Two EHV-1 Cases Confirmed In Virginia

Feb 16, 2015 - 7:20 AM
Veterinarians recommend good biosecurity practices, such as not letting horses touch noses at competitions, to minimize the spread contagious diseases. Photo by Mollie Bailey.

The Virginia Department of Agriculture and Consumer Services has confirmed two cases of equine herpes virus, EHV-1. The first horse started showing neurologic symptoms on Jan. 31 and was confirmed positive for EHV-1 on Feb. 5.

The 14-year-old gelding is located in western Albemarle County, near Charlottesville, and has been in quarantine since its diagnosis, along with the other 14 horses located at its boarding barn. No other horses related to that case have shown symptoms of EHV-1, and the affected horse is currently stable and improving.

On Feb. 12, a horse in Loudon County tested positive for equine herpesvirus myeloencephalopathy, a neurological disease caused by EHV-1. Though the horse did not display neurologic symptoms, it had a fever and was not eating or drinking. Its owner took the horse to the Marion duPont Scott Equine Medical Center in Leesburg, Va., where it remains quarantined in the isolation unit.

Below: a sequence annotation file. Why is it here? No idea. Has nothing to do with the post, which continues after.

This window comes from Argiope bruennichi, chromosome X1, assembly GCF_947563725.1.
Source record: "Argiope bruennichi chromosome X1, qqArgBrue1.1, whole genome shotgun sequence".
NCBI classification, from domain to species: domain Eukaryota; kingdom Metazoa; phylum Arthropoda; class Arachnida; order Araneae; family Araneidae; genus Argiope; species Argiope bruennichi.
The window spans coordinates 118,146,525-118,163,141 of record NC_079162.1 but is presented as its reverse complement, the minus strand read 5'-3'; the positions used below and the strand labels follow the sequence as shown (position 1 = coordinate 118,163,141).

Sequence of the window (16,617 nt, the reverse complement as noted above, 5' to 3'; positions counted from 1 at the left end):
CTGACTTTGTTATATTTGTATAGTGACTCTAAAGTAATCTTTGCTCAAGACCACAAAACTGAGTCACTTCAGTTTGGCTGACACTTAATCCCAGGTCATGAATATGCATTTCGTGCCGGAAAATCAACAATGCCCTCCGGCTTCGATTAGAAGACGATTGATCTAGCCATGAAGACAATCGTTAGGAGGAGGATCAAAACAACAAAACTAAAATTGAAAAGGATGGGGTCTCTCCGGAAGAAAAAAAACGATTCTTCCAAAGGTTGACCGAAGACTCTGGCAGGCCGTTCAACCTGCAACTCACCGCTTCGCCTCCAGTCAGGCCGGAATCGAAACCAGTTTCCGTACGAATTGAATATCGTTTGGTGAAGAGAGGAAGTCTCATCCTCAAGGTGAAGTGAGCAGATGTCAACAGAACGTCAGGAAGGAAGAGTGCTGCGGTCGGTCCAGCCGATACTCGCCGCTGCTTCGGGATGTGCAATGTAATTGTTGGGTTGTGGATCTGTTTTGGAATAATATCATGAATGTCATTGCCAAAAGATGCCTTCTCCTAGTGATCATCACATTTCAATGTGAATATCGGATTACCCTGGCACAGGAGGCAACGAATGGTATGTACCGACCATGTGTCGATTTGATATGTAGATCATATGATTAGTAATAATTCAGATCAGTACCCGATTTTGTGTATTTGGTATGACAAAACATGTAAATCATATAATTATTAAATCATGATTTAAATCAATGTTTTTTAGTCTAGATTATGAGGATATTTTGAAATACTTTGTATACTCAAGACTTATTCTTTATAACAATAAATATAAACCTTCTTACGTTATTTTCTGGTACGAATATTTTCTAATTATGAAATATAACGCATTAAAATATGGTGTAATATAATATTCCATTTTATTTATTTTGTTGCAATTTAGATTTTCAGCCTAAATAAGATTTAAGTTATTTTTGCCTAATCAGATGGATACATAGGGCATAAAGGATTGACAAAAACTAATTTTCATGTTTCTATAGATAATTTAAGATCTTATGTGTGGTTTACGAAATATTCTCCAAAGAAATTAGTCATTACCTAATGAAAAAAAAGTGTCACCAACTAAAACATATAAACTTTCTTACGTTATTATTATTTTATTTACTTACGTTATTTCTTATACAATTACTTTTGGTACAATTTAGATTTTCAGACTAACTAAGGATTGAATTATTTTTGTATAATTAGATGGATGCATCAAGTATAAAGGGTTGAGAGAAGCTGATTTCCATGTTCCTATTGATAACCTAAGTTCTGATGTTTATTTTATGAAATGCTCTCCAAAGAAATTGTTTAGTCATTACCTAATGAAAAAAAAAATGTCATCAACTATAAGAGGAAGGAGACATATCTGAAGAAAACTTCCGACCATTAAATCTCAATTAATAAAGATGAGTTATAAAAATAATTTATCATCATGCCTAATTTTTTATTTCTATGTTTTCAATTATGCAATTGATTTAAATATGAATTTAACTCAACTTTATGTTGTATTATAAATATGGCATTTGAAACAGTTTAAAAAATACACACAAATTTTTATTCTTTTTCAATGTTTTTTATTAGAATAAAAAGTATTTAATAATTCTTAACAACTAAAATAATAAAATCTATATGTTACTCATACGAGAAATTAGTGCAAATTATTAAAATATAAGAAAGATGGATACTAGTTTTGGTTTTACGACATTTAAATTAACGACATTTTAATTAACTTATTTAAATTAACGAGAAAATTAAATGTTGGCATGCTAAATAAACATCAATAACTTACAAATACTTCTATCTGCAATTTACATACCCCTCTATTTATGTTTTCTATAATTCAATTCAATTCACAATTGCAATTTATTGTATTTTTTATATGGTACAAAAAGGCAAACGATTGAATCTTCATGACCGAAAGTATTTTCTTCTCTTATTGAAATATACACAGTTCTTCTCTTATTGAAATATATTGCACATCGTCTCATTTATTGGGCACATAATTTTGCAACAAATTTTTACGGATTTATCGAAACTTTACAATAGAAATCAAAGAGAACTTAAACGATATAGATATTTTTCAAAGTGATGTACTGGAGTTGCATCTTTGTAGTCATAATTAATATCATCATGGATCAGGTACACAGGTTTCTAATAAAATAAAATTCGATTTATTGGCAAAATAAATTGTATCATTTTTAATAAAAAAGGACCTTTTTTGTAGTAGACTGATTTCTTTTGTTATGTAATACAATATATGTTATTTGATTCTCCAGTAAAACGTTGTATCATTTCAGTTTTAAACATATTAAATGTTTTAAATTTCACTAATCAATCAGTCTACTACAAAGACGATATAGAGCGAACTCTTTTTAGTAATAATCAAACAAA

One other horse from the farm displayed a fever but so far shows no other symptoms and is also under quarantine at the EMC. Neither horse has been in the general hospital area at the EMC at any point according to VDACS state veterinarian Dr. Richard Wilkes.

The other 33 horses from that farm remain under quarantine on the property, and none have displayed symptoms of EHV-1. The quarantine will be lifted Feb. 26.

There is no connection between the horses diagnosed in Loudon and Albermarle counties, and no other cases have been reported. However VDACS is conducting an epidemiological investigation and will give updates on its website

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